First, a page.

Restless Legs Syndrome
A mid 40’s female patient visited her clinic to report weird sensations in her legs every night for the past four months with unknown causes. Her symptoms included numbness and feeling as if a bug were moving on her legs. She had been taking pain medication for two months, but that did not provide any relief. She believed the cause was sciatica due to lower back nerve pinching but evidence showed no results. Under further evaluation from a neurologist, it was concluded that restless leg syndrome (RLS) was the proper diagnosis.
She has since been under chiropractic care. Her symptoms are getting better with chiropractic and acupuncture treatments, so she is continuing her treatments.
RLS causes uncomfortable sensations in the legs and an irresistible urge to move them. Symptoms commonly occur in the late afternoon or evening hours and are most severe at night when a person is resting, such as sitting or lying in bed.
Being inactive or sitting at extended periods, like taking airplane trips or watching a movie can also trigger RLS. Since symptoms are triggered by resting, or attempting to sleep, RLS is classified as a sleep disorder. It is also a movement disorder since people are forced to move their legs for relief.
It is estimated that up to 7-10 percent of the U.S. population may have RLS. It occurs at any age in men and women, although women are more likely. Severe cases are found in those middle-aged or older, and the symptoms typically become more frequent and last longer with age.
More than 80 percent of those with RLS also experience periodic limb movement of sleep (PLMS), characterized by involuntary leg (and sometimes arm) twitching or jerking movements during sleep that typically occur every 15 to 40 seconds, sometimes throughout the night.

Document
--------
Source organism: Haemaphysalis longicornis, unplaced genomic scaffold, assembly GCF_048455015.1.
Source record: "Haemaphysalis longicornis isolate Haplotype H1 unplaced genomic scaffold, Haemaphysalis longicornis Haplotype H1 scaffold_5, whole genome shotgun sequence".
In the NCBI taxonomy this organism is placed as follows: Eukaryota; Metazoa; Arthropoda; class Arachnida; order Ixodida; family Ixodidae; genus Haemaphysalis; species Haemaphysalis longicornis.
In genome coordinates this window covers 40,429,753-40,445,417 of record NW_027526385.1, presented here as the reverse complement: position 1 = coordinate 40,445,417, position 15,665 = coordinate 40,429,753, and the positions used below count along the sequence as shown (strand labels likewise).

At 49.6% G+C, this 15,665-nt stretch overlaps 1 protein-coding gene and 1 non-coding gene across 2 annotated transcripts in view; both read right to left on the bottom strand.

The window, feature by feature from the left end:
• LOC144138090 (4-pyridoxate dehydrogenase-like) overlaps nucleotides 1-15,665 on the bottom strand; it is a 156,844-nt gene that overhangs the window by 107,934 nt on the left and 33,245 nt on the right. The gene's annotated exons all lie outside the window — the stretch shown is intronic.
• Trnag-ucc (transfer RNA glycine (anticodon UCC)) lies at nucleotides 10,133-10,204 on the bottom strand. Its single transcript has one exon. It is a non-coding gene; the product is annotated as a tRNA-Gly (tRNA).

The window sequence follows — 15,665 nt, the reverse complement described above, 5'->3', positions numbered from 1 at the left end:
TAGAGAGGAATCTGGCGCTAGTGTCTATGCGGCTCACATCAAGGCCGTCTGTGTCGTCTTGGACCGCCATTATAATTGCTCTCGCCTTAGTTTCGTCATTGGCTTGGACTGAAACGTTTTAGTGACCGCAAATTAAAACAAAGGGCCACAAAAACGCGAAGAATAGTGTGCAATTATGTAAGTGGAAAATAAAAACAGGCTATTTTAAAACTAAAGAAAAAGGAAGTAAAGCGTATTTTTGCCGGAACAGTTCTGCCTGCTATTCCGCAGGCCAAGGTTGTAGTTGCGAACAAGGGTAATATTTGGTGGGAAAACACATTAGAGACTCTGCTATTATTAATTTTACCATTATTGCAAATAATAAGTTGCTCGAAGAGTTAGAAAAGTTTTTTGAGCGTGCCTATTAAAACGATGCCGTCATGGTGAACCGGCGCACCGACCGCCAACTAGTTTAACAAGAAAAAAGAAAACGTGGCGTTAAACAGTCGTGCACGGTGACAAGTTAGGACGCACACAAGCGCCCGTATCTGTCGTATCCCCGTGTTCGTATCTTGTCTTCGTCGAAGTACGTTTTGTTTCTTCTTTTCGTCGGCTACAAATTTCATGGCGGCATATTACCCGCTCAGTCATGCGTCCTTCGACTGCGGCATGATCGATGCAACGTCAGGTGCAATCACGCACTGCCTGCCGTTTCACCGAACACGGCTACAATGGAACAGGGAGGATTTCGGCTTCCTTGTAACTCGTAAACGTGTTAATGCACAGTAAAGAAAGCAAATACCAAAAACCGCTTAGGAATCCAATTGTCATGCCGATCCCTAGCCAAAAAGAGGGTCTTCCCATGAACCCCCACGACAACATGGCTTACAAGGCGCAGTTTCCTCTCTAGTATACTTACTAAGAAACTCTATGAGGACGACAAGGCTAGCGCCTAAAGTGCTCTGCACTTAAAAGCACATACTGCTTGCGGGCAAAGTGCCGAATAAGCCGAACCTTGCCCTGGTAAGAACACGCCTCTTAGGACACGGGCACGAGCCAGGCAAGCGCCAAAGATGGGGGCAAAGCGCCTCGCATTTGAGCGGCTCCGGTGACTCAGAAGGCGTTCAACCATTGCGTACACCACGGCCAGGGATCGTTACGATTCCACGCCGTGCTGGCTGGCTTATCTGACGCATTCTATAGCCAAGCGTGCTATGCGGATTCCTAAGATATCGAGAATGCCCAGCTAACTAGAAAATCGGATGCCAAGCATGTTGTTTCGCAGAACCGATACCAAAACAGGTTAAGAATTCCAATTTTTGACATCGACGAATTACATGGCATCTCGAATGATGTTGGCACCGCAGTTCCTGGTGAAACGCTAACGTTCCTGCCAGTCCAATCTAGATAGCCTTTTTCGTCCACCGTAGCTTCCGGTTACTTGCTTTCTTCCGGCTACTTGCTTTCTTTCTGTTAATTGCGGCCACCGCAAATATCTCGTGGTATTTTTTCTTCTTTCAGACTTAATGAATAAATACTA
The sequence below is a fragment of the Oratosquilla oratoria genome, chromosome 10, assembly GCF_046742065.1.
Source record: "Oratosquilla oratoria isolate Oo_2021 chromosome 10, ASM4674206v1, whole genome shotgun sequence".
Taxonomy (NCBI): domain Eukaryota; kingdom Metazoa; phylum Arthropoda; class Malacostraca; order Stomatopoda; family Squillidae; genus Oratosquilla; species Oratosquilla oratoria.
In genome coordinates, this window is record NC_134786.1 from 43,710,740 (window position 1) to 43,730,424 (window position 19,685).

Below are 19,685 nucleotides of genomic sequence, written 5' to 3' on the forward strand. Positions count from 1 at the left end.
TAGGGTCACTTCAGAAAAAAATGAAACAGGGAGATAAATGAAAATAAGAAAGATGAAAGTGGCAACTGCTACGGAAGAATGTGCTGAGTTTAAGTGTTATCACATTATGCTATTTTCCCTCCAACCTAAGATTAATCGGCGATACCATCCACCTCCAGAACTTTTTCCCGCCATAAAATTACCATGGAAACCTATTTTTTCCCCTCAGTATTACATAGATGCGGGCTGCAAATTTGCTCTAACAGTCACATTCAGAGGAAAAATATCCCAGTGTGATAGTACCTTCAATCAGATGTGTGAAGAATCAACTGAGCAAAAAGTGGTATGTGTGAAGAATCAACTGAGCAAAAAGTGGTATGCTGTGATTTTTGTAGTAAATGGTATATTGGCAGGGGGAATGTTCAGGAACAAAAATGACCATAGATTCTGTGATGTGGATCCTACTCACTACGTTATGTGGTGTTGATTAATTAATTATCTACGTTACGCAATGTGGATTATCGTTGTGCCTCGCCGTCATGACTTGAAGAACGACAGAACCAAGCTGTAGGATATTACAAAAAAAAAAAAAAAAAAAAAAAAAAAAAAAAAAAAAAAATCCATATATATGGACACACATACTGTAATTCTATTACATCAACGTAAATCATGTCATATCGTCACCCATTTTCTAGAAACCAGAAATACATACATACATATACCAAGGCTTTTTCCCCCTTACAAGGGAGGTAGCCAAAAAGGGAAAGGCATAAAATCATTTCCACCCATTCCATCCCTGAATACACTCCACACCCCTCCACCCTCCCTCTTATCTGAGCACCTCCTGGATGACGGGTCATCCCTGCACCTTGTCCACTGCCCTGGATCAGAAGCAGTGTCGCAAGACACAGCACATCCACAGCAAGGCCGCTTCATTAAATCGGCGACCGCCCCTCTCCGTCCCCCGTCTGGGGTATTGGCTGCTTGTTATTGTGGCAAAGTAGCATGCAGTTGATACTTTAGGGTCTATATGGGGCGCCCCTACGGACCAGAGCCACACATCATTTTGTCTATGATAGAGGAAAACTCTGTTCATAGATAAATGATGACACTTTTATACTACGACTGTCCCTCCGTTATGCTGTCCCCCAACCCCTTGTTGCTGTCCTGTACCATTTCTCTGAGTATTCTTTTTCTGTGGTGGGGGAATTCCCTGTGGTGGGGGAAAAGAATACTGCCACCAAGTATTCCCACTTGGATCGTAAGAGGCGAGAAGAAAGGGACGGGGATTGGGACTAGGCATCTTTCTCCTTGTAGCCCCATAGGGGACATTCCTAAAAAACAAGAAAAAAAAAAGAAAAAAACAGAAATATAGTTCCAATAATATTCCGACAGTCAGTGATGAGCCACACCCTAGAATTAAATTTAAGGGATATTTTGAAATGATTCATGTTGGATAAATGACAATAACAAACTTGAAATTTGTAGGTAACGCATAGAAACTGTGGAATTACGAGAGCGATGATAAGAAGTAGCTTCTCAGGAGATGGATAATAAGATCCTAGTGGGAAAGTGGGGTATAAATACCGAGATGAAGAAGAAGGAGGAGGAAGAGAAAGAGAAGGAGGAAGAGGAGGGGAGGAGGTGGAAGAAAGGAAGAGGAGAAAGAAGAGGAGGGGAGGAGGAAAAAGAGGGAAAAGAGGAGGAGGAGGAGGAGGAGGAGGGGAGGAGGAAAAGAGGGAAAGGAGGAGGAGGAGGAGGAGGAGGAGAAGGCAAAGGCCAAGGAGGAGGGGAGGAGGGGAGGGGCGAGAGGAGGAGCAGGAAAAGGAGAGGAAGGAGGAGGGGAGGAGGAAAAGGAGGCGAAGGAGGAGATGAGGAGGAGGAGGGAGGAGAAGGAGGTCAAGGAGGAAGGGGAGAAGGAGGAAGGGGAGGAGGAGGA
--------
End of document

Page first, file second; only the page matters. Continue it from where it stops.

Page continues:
In most cases, the cause of RLS is unknown (called primary RLS). However, RLS has a genetic component and can be found in families where symptoms occur before age 40. Evidence indicates that low levels of iron in the brain may be responsible for RLS. Evidence also suggests that RLS is related to dysfunction in the basal ganglia, the section of the brain that controls movement using dopamine pathways. Disruption of these pathways results in involuntary movements. Individuals with Parkinson’s disease, another disorder of the basal ganglia’s dopamine pathway, have increased chance of developing RLS.
Treating associated medical conditions, such as peripheral neuropathy, diabetes, or iron deficiency anemia, may alleviate symptoms. Iron supplementation or medications are helpful, but no single medication effectively manages RLS. Trials of different drugs may be necessary but medications taken regularly may lose effect over time or may worsen conditions, making it necessary to change medications.
Iron supplements or other medications are the most common treatments but a concentration on lifestyle changes including less alcohol, less smoking, exercising and massage should be considered. Chiropractic care, physical therapy and acupuncture can also treat symptoms. Nutrition consultations or sleep therapy may also be necessary.